Me: I don’t have a general theory of fair use. Like Paul Goldstein (and Michael Madison), I think of fair use as a series of practices that vary by circumstances. The concept of prototypes works here – fair use cases fall into categories, and some examples are central to the category while others are more peripheral but still fair, just as a robin is a “better” example of a bird than an ostrich. See George Lakoff’s Women, Fire, and Dangerous Things: What Categories Reveal About the Mind.
I’m interested here in what creators and readers say about fair use, not lawyers. Steven Brust said that he didn’t have any choice about writing an unauthorized Serenity novel. It’s been said that sculpting is a matter of carving a block of marble until the statue emerges; what was inside Brust’s block of marble this time around was a Firefly-class spaceship. The original work spoke to him; it seemed natural to speak back – maybe even rude not to do so. Alice Randall had a similar reaction to Gone With the Wind: the book consumed her, hurt her, made her want to speak back.
There may well be good reasons to limit commercialization of transformative uses to works that we don’t want copyright owners to have any control over – reviews, criticism, parody – but even works that don’t have those features can be transformative, creative responses to existing works. (A side note: I think this is a way to understand the Dr. Seuss case – the court simply didn’t believe that the authors had any desire to speak back to/speak about The Cat in the Hat.)
Connected to the idea of consulting creative communities to define fair use is the idea of user-generated fair use guidelines. The recent fair use guidelines for documentary filmmakers were not negotiated with large copyright owners. Negotiated rules would have been too restrictive – we saw that with the Classroom Guidelines – and, if a use is actually a fair use, the copyright owner has no right to control it anyway. Though the filmmakers have made the most progress in formalizing guidelines, I have focused on a different set of groups of people who create without attempting to get paid: fans.
It’s important to document fan creative practices even if individual creativity is spontaneous and unorganized. We can provide theories, frameworks, and histories to explain the importance of fair use. One example is the use of remixing and fanworks in education. Beginning with familiar texts is a great way to develop writing and other creative skills. It makes students more enthusiastic, gives them confidence to experiment, and offers them access to mentoring communities eager to help bring new members into the fold. This is my advocate hat: this is why I’m happy to be part of the Organization for Transformative Works.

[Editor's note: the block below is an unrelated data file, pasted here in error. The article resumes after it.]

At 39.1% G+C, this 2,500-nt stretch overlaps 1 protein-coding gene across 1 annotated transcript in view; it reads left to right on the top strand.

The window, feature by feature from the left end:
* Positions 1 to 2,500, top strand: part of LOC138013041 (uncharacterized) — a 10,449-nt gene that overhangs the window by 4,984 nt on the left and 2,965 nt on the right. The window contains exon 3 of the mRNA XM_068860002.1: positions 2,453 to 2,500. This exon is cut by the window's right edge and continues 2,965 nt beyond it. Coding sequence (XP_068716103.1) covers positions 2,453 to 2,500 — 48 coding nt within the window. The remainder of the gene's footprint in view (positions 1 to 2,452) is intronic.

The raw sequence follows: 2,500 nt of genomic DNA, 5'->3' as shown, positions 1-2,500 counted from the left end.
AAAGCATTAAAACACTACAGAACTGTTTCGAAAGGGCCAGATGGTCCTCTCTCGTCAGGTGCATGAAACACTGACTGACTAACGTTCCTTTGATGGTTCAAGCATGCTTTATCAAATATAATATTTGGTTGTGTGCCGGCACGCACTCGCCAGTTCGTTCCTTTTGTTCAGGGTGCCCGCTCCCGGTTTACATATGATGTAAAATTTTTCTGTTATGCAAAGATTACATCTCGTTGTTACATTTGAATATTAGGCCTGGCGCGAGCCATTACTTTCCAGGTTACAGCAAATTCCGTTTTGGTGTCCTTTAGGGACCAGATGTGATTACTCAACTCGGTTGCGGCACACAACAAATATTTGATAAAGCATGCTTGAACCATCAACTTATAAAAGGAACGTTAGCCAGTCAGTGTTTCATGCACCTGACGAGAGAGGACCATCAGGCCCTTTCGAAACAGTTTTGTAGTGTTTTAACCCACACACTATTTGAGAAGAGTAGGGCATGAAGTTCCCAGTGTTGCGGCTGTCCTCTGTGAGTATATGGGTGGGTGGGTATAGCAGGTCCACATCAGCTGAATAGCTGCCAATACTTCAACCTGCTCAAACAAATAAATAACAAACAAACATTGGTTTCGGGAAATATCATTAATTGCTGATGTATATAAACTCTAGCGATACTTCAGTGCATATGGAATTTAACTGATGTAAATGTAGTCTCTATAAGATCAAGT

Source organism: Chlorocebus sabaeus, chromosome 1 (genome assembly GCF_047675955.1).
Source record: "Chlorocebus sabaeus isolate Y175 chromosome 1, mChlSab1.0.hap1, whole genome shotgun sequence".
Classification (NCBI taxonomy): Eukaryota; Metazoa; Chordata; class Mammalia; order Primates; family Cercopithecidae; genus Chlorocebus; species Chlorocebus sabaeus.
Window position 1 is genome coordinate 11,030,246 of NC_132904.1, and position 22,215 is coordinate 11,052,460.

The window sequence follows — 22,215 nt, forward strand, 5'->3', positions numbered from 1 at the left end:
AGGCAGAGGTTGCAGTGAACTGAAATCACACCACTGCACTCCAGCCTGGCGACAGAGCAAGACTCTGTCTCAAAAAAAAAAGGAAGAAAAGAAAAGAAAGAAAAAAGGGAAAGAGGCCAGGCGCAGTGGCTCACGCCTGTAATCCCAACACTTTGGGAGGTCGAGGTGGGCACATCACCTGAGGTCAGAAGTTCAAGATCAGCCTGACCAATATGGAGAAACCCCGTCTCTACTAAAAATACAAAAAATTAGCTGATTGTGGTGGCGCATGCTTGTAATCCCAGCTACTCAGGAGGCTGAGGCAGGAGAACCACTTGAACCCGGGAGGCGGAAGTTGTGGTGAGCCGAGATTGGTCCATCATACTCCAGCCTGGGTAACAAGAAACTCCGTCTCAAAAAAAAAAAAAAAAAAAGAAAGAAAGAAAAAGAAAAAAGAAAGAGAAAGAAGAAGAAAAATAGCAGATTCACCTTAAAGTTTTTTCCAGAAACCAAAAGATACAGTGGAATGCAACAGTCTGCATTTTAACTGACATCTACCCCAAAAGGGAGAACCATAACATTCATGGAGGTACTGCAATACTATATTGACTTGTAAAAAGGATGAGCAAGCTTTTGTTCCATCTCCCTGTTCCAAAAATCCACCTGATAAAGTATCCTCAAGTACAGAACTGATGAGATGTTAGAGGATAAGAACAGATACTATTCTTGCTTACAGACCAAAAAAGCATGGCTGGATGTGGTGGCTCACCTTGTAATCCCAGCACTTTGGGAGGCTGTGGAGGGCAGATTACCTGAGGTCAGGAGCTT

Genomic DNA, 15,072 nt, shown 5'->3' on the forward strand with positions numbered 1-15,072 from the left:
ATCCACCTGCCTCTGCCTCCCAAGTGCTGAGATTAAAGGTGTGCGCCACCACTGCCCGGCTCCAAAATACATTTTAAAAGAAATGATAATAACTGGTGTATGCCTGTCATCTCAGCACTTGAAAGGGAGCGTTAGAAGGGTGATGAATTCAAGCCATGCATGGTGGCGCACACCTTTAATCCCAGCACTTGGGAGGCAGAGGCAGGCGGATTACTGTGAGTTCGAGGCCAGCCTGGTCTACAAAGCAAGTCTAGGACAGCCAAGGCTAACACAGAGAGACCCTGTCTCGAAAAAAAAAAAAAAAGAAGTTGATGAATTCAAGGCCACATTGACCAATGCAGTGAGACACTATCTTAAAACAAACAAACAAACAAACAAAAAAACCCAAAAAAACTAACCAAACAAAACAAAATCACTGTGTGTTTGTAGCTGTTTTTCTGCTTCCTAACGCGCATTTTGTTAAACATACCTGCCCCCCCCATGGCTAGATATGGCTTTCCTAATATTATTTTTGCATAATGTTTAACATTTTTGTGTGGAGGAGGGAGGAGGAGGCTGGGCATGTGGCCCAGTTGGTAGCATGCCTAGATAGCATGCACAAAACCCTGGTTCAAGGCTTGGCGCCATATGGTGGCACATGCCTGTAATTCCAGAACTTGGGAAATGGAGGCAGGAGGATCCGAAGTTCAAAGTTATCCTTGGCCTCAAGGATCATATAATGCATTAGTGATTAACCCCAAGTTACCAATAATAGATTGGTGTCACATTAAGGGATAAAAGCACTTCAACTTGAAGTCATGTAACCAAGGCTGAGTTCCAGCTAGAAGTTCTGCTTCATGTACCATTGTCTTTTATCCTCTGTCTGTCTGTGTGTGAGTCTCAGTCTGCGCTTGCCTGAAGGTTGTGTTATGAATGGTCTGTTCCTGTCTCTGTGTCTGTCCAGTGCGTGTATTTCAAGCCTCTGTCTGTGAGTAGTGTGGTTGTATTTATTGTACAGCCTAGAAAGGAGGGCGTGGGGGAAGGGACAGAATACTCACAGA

What is different about the perspectives of noncommercially motivated creators? Fan ethics center around (1) adding new creative material, (2) providing credit, whether implicit or explicit, and (3) staying out of the commercial channels of mass media. Commerciality and transformativeness are not just two axes considered in factor-one fair use analysis, but they have a deep structural relation. Noncommercial motives lead people to create things you can’t get in the marketplace. Justice Souter unfortunately quoted “No man but a blockhead ever wrote but for money” in Campbell, but no one who ever made up a story for a child’s amusement should believe that.
But some analysis will claim that freely shared new works are commercial under §107 because they could be licensed. As some courts have said in other contexts, isn’t the fan creator getting something for free for which she ordinarily would have to pay? This formulation is odd with respect to new works because we’re dealing here not with a copy but with an abstract right to create derivative works. The fan isn’t getting something for which she’d ordinarily have to pay because she can’t pay for it; she has to make it. It’s odder still because the licensing schemes in the brave new world of user-generated content are royalty-free: the licensors hope to make money with ads. So the fan creator is getting for free something which … she would ordinarily get for free.
These conceptual oddities signal that the licensing argument is fundamentally flawed. The licensing argument’s circularity is well-known and I won’t belabor it; you can’t create a licensing market for parody by being willing to license. I want to make another point: today, blanket licenses come with holes. YouTube and other licensing deals in the “user-generated content” realm all allow the licensor to suppress any particular work it doesn’t like. It may generally be better to ask forgiveness than permission, but the new licenses offer permission without forgiveness.
Copyright law has never had a very good theory of where creativity comes from. Julie Cohen has suggested that this is because creativity is inherently unpredictable and emergent, inspired by a variety of fortuitous encounters. Tuggable “blankets” don’t support creativity because they require creators to guess what will be acceptable. There are thus normative and practical reasons to leave some reworkings out of copyright owners’ control.
In a commercial society, people perceive and deal with noncommercial works differently (“blockhead” being only one example). This is one reason fanworks don’t interfere with, and in fact support, official markets.